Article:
Funny, you again presuppose to know me and my actions. I didn't vote for any evangelical candidates. I routinely write my respresentatives to voice MY opinion. I am not idly standing by watching. I am not "allowing" anything, please believe me, I take as much umbrage with the Haters that you do, just from a different side of the aisle. And thanks again, for the slap in the face with the paint brush. You never fail to offend me, good to know at least you are consistent.


You continue to speak as if these people represent some "fringe" element, but that is no longer accurate. It is genuine conservatives who are in the minority over at the GOP these days, and if you are what you say you are, you should be madder about it than I am. Personally, I would love to see real conservatives make a comeback, I might even start voting Republican again.

We are going to have to disagree on the "fringe" idea. The people who yell the most shrilly are the ones who are getting the spotlight, unfortunately. That does not neccessarily make them the majority, just the ones of TV. And I blame the media and their poor journalism for that.

Ravin' Raven
09-22-2009, 04:28 PM
I have seen no post in this thread that indicates the poster has the slightest idea of what a Baptist Baptism is about. You are not 'Baptised into" the Baptist religion. Before I was Baptised, the Pastor and the Board of Deacons of the church interviewed me and my Parents. My Parents to discover what my religious background was and me to see if I was really 'born again'. When my time came to be Baptised, I joined that Pastor in the Baptistry and before he immersed me I made a public profession of my faith before the entire congregation.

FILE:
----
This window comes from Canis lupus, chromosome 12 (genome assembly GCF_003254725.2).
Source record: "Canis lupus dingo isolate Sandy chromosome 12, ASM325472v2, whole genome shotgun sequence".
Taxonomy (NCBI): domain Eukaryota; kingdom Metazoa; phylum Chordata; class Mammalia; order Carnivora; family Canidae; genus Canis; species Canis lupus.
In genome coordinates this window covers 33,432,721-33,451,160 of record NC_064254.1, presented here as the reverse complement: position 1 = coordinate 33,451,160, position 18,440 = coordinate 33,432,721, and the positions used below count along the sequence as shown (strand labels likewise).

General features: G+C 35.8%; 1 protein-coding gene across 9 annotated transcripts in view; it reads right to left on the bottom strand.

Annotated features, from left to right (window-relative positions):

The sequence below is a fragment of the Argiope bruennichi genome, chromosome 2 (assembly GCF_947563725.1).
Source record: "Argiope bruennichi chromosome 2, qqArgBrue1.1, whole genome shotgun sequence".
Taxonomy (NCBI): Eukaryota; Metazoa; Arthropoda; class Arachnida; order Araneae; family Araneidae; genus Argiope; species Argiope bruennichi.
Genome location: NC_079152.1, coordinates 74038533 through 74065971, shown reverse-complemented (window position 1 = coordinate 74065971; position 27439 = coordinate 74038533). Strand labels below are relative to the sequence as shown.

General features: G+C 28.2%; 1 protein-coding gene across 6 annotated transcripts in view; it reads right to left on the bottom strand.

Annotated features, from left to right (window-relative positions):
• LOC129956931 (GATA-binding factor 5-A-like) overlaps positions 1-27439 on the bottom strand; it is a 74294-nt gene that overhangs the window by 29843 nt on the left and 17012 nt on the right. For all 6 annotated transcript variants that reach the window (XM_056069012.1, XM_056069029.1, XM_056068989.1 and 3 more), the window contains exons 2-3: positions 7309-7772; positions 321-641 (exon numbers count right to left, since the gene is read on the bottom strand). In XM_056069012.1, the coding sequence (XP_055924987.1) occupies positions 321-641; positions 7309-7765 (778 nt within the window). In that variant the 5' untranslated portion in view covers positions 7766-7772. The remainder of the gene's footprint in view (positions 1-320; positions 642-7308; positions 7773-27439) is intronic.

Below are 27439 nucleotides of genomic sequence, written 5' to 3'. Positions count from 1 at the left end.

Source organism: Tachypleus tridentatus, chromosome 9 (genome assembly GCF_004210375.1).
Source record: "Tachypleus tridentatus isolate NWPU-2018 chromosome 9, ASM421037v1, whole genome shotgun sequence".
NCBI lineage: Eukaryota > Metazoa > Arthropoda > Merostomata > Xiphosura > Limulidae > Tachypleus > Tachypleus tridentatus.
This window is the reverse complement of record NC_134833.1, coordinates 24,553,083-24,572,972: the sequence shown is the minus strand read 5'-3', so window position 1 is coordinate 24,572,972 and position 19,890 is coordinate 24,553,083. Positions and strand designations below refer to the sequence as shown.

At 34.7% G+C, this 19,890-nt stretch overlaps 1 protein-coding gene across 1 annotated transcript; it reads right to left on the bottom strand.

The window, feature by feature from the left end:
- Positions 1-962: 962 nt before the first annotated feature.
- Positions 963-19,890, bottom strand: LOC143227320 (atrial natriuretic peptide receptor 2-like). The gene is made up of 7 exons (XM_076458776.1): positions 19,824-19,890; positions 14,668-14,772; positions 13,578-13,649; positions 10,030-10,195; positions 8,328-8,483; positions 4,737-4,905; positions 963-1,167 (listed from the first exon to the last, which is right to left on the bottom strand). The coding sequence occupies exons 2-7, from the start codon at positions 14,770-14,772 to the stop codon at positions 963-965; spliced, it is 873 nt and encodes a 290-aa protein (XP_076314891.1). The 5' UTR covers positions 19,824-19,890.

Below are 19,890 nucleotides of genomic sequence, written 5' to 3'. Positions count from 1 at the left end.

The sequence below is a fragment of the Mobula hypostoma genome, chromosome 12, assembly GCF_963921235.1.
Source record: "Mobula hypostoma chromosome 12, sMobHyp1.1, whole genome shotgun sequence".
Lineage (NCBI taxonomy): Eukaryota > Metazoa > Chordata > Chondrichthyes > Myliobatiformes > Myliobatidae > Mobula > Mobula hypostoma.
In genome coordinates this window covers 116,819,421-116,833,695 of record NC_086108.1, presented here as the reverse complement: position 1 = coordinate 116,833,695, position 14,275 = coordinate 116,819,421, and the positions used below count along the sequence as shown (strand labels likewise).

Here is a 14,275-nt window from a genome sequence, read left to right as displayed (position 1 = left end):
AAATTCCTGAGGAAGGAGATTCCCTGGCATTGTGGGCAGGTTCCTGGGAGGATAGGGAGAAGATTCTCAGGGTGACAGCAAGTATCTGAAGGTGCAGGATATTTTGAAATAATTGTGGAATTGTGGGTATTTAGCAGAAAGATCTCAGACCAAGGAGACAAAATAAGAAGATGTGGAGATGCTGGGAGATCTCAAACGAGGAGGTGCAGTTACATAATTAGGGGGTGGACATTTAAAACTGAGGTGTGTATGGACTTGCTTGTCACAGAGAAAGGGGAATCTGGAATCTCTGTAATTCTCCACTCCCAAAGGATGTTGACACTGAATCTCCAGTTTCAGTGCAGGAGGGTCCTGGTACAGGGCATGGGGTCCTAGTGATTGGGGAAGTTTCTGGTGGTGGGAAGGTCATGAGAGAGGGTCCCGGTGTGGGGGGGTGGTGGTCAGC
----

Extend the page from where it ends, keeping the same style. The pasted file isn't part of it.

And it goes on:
Now there is an example in the Bible of someone who was so taken with the Gospel story that when he saw a stream he asked to be immediately Baptised by the Apostle who had converted him. All that being said the Pastor should never have been allowed to Baptise ANYONE who had not been examined as thoroughly as I was.

Actually I just think most of us were aware of what baptism means we just weren't worried about those details. And, btw - Baptist is not a religion. Christianity is a religion. And Christianity begat Protestant and Protestant begat Baptist :-D

Torra
09-22-2009, 04:29 PM